Managing eating and drinking difficulties (dysphagia) with children who have learning disabilities: What is effective?

Harding, C. & Cockerill, H. (2015). Managing eating and drinking difficulties (dysphagia) with children who have learning disabilities: What is effective?. Clinical Child Psychology and Psychiatry, 20(3), pp. 395-405. doi: 10.1177/1359104513516650

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Abstract

People who work with children who have neurological and learning disabilities frequently need to manage the health and emotional risks associated with eating, drinking and swallowing (dysphagia). Some approaches can support children to develop oral feeding competence or to maximise their ability to maintain some oral intake supplemented with tube feeding. However, some clinicians feel that oral-motor exercises can support eating and drinking skills as well as speech and language development, whereas there is little evidence to support this.

The implied “beneficial” association between oral-motor exercises, speech and swallowing skills gives a false impression in terms of future outcomes for parents and carers of children with learning disabilities. This paper considers oral-motor approaches in the remediation of dysphagia and the need for a cultural shift away from this view. Realistic and useful outcomes for people with learning disabilities need to be an essential part of therapeutic intervention.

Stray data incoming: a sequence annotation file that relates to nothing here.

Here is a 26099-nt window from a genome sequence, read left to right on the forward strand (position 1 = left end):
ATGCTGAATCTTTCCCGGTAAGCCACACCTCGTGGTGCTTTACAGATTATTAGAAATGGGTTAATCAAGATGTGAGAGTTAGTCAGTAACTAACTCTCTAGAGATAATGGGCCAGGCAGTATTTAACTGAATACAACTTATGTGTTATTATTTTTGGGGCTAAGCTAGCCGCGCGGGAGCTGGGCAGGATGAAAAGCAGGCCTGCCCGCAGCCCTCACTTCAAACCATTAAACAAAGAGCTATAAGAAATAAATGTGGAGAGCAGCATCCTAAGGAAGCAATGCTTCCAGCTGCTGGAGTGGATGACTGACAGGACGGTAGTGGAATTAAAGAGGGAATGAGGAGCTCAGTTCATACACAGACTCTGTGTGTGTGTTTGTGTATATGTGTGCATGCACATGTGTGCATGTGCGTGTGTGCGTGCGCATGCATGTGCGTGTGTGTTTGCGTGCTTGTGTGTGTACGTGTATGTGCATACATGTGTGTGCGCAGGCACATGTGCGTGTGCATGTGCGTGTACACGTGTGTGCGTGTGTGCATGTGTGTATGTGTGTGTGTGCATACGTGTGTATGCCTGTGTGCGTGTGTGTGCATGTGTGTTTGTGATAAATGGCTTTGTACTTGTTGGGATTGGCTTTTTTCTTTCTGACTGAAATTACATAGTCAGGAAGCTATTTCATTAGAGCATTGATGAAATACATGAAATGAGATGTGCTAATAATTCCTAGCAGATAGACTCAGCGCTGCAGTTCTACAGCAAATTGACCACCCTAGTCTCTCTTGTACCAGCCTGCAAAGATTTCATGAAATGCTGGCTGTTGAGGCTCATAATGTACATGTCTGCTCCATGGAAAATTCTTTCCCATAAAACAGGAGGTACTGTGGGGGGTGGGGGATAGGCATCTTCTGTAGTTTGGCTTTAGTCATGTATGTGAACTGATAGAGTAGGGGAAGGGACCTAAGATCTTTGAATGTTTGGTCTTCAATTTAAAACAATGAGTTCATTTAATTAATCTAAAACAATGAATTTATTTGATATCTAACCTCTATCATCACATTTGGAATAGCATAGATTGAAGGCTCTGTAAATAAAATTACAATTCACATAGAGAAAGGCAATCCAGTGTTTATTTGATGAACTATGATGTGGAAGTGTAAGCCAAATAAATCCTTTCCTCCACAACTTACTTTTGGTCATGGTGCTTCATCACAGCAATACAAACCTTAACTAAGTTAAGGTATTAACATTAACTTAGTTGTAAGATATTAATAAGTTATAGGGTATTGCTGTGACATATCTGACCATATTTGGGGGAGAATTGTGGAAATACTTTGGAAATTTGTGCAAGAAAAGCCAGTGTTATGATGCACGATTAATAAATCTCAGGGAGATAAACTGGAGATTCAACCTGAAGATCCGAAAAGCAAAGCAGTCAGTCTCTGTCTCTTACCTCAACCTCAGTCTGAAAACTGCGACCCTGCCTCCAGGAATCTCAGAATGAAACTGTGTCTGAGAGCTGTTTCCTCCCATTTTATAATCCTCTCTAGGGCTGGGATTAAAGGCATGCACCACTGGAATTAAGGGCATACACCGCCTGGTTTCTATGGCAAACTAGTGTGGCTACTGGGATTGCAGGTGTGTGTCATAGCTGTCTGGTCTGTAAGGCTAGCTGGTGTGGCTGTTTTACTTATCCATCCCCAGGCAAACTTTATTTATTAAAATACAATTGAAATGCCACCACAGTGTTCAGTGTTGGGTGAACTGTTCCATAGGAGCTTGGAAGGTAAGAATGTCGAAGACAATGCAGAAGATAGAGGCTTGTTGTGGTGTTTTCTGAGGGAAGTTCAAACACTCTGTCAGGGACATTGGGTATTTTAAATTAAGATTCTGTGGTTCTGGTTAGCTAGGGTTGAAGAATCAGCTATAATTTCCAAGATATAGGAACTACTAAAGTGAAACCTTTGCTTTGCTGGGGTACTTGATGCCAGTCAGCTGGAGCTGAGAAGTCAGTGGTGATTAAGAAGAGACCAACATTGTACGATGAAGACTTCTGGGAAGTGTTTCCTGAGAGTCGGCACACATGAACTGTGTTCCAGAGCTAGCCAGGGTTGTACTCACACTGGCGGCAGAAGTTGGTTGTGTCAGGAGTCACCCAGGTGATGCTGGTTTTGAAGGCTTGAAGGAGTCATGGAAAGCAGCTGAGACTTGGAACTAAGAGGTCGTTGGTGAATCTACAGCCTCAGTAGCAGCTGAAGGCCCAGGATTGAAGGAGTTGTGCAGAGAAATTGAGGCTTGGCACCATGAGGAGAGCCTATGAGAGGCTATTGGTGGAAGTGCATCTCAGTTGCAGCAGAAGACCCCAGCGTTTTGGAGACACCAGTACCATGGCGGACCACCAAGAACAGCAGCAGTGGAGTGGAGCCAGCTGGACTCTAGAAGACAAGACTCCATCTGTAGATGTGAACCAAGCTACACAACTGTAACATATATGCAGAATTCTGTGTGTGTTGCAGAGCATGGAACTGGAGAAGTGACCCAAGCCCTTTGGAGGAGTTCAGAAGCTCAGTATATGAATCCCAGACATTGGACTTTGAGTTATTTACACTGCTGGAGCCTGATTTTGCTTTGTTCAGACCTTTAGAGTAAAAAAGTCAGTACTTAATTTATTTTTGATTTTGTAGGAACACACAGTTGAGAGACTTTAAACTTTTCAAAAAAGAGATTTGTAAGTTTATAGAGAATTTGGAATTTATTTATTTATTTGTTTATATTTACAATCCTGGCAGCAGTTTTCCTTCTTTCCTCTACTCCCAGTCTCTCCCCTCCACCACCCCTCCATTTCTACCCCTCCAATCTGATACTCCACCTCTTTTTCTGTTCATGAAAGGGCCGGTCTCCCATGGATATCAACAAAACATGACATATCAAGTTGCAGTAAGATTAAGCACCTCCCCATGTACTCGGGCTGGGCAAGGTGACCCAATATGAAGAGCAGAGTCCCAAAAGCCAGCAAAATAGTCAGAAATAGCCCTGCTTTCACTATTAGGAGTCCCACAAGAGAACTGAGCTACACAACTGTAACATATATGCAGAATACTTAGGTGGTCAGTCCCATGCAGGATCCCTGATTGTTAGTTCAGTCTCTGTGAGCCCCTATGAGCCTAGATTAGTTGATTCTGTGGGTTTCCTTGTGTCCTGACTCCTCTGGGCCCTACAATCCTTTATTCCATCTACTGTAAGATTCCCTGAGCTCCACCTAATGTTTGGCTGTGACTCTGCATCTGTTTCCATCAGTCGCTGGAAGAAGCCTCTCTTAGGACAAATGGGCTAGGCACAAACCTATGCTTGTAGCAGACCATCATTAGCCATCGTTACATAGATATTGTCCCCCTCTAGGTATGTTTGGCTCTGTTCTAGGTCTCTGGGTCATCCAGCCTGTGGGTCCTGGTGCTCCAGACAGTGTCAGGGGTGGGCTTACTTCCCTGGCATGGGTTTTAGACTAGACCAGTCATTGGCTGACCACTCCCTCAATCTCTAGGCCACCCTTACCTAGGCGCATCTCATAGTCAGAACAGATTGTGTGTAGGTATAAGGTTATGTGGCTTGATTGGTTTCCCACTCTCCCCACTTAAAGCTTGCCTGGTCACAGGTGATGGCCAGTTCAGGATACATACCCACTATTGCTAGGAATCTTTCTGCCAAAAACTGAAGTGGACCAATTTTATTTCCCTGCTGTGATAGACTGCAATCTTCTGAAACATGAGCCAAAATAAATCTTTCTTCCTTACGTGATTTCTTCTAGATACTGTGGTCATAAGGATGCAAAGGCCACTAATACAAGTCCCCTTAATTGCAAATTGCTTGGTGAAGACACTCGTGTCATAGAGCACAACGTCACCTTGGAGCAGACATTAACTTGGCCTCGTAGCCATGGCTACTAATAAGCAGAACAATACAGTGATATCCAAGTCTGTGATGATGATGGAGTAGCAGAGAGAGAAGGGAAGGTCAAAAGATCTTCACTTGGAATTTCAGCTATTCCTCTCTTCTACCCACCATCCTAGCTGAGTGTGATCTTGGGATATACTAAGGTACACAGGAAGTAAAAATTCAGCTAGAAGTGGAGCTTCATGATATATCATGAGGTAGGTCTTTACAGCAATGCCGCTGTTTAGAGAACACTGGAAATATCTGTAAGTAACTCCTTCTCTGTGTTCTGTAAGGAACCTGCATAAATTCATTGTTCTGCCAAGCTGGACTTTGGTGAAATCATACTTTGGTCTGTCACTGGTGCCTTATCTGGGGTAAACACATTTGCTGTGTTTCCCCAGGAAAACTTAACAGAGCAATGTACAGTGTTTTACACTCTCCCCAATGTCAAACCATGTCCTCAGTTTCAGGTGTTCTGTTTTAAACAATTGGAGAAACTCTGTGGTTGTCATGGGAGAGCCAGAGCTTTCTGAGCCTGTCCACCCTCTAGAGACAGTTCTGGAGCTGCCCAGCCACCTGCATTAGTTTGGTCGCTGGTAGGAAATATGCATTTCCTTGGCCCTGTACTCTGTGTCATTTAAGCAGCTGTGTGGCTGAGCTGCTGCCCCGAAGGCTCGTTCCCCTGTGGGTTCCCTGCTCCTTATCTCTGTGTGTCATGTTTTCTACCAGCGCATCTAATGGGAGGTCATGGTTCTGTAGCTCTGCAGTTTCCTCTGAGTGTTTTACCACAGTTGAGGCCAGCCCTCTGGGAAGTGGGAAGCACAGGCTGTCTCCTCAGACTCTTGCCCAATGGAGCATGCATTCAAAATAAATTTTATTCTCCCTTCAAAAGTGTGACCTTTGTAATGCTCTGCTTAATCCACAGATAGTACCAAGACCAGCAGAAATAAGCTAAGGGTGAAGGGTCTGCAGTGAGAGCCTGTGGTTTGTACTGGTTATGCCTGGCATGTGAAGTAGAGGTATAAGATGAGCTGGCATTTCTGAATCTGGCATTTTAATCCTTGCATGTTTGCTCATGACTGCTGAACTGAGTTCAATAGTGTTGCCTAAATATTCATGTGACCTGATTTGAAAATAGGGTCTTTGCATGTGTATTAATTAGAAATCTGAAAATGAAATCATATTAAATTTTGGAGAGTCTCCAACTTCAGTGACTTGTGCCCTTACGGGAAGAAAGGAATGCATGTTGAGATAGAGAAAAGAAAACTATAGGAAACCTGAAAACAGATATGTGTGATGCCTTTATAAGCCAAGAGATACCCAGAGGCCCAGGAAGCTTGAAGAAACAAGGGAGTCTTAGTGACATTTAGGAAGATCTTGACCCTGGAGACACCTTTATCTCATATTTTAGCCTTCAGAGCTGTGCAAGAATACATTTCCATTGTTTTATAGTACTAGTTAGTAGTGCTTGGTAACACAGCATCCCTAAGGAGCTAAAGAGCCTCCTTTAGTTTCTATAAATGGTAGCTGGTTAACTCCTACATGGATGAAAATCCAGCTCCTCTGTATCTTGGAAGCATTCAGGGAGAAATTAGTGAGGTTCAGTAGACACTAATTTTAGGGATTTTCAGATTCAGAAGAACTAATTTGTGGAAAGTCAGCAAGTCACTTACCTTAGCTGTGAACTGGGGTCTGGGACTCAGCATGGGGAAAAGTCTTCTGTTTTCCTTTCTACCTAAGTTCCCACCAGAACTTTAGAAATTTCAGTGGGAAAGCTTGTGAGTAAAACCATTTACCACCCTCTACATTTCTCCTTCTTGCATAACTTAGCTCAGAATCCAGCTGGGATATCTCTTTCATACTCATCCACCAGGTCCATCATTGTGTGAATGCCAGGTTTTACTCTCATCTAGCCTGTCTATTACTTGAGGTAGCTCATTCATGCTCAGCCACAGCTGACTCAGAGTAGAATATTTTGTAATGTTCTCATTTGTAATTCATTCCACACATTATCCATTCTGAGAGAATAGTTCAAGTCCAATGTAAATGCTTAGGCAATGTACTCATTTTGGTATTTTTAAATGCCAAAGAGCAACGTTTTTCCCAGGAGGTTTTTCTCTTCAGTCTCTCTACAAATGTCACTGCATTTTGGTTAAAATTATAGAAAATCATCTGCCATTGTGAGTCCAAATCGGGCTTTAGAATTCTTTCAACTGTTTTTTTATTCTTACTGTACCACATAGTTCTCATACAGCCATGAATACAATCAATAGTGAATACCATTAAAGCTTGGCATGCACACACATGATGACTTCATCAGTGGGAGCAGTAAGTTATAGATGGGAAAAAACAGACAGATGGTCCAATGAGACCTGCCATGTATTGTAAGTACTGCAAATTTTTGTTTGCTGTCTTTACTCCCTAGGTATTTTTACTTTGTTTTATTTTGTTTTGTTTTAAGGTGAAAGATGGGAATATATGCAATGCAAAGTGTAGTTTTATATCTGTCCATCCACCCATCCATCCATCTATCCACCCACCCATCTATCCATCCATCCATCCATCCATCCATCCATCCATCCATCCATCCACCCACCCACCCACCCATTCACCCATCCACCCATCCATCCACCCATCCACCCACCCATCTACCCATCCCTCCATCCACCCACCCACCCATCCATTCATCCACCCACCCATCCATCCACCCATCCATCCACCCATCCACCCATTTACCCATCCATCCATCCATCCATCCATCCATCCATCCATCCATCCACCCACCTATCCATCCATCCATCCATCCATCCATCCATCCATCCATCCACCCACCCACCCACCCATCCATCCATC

Item Type: Article
Additional Information: Copyright Sage 2014
Uncontrolled Keywords: Developing dysphagia intervention, intellectual disabilities, oral-motor interventions, paediatrics, therapy practice
Subjects: R Medicine > RJ Pediatrics
Divisions: School of Health Sciences > Department of Language & Communication Science
URI: http://openaccess.city.ac.uk/id/eprint/14060

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